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And Now Algeria

Photograph Source Magharebia

It has now been nine years since protests broke out across the Middle East and North Africa. After citizens took to the streets, the leaders of Tunisia, Egypt, Libya and Yemen all were deposed during the Arab Spring. What about Algeria – the tenth-largest country in the world, the largest in Africa and a country with the tenth-largest reserves of natural gas? Up until now, there has been no change of government since 1999, no calls for revolution despite a gross inequality of wealth and no overthrow of its leader. Understandably, Algeria has been off the media’s radar.

The country has been ripe for revolution. Economic conditions have worsened since the 1980s with declining oil prices. There has been high unemployment. Between 1988 and 1995, for example, the percentage of the population below the poverty line increased from 8 to 14 per cent. Almost 70 per cent of the poor live in rural areas.

For four consecutive Fridays, hundreds of thousands of Algerians have protested throughout the country. Revolutions can spread, such as in 1848 in Italy, France, Germany and Austria. While during the Arab Spring Zine el-Abidine Ben Ali in Tunisia, Hasni Mubarak in Egypt, Muammar Gaddafi in Libya and Ali Abdullah in Yemen left power, Abdelaziz Bouteflika has remained president of Algeria. Although there were protests in Algeria in January and February 2011, he and his followers have dominated Algerian politics for two decades.

The government has provided stability. The 1991 to 2002 Algerian civil war was a devastating armed struggle between the Algerian Government and Islamic rebels. The total number of dead has been estimated at around 200,000, during what has been called the “dark decade” in Algerian history.

Memories of how the Islamic Salvation Front (FIS) was poised to win an election in 1992 when hundreds of thousands took to the streets have been omnipresent and reason to accept the important position of the military. Bouteflika, his circle, and the army, with obvious support from the West, have provided a buffer against fundamentalist radicalization and ensured that there would not be another “dirty war” or takeover by groups like ISIS.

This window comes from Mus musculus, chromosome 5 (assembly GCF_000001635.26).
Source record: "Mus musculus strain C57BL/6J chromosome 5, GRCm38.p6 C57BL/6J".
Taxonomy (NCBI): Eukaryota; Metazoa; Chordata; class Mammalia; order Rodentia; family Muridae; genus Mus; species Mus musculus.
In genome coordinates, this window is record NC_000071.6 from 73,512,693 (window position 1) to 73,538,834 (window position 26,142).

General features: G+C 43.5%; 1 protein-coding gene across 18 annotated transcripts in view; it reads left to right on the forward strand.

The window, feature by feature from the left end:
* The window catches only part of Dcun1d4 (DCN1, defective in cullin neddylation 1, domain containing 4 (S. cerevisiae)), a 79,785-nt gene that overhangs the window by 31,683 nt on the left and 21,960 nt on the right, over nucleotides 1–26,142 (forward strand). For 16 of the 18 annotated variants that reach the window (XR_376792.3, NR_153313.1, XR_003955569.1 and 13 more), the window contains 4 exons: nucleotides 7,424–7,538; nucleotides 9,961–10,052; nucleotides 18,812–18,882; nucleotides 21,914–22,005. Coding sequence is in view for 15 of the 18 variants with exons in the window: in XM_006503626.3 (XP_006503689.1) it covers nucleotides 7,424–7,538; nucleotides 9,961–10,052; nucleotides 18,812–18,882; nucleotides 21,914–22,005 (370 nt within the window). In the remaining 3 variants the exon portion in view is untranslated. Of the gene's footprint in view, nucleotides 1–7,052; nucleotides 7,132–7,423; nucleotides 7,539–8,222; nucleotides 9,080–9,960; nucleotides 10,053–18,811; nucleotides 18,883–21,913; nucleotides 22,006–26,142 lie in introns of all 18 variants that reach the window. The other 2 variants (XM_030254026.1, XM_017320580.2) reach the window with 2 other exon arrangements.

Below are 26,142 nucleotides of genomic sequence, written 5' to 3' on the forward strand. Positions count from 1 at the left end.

History has been on Bouteflika’s side. He has been a respected leader during much of Algeria’s post-colonial era. He was Minister of Foreign Affairs from 1963 to 1979 and first elected president in 1999. Despite a stroke in 2013, and his recent frail health, his four terms in office have allowed Algeria to avoid the regional chaos.

But it seems that the historic need for stability has now been overcome by calls for anyone-other-than-Bouteflika elections. His announcement that he would seek a fifth term while continuing declining health – reports had him dying or near-death last week – have proven this to be the election too far. His stay in a Geneva hospital and incapacity to be physically in Algeria to present his candidature have finally created the momentum for a radical change some 20 years after the Arab Spring.

What will happen? Bouteflika and his political party, the National Liberation Front (FLN), have dominated Algeria for twenty years with support from the West because of easy access to the considerable reserves of natural gas and oil. Post-Bouteflika is not clear. Many Algerians say they have learned the lessons of the Arab Spring; Algeria is not Syria. While the presidency of Bouteflika was superficially democratic – there were, after all, four presidential elections – the young are questioning the legitimacy of the regime in power and those around him.

Opposition political parties have been hindered by a lack of access to national television. The major news outlets have been controlled by the government. There is no well-organized institutional opposition. On the other hand, Algeria does not lack talented political leaders. Ali Benflis, former Prime Minister and twice presidential candidate has said he will not run because he doubts the legitimacy of an upcoming April election. Former Foreign Minister and Ambassador to the United Kingdom Ahmed Attaf has been active in opposition, but for the moment no major opposition candidate has stepped forward.

Even if Algeria has been off the media’s radar, there is no doubt that some preparations have gone on for the post-Bouteflika era. The current protests and the president’s worsening health have accelerated the process. But, there has been no obvious roadmap for who will take over. If the lessons of the Arab Spring have been learned within the ruling party and the demonstrators, there will be a peaceful transition. For the last twenty years, Algeria has been an exception in the region. A peaceful, democratic transition would be an exception as well.

 

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Daniel Warner is the author of An Ethic of Responsibility in International Relations. (Lynne Rienner). He lives in Geneva.

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